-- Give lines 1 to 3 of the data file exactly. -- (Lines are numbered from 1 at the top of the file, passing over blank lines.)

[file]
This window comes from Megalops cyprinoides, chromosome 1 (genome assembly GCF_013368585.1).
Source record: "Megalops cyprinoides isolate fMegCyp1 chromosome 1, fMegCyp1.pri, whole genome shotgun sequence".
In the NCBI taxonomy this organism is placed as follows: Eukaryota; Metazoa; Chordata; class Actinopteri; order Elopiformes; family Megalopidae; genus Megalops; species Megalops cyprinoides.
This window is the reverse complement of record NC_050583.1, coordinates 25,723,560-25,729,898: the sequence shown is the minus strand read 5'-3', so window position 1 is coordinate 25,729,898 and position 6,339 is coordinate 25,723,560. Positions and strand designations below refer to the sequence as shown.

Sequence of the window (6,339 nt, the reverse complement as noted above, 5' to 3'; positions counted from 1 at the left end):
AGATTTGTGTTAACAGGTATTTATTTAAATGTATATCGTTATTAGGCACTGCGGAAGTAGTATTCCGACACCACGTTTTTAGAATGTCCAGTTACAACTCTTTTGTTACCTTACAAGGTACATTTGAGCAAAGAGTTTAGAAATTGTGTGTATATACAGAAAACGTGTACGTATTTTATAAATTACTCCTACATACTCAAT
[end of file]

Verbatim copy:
This window comes from Megalops cyprinoides, chromosome 1 (genome assembly GCF_013368585.1).
Source record: "Megalops cyprinoides isolate fMegCyp1 chromosome 1, fMegCyp1.pri, whole genome shotgun sequence".
In the NCBI taxonomy this organism is placed as follows: Eukaryota; Metazoa; Chordata; class Actinopteri; order Elopiformes; family Megalopidae; genus Megalops; species Megalops cyprinoides.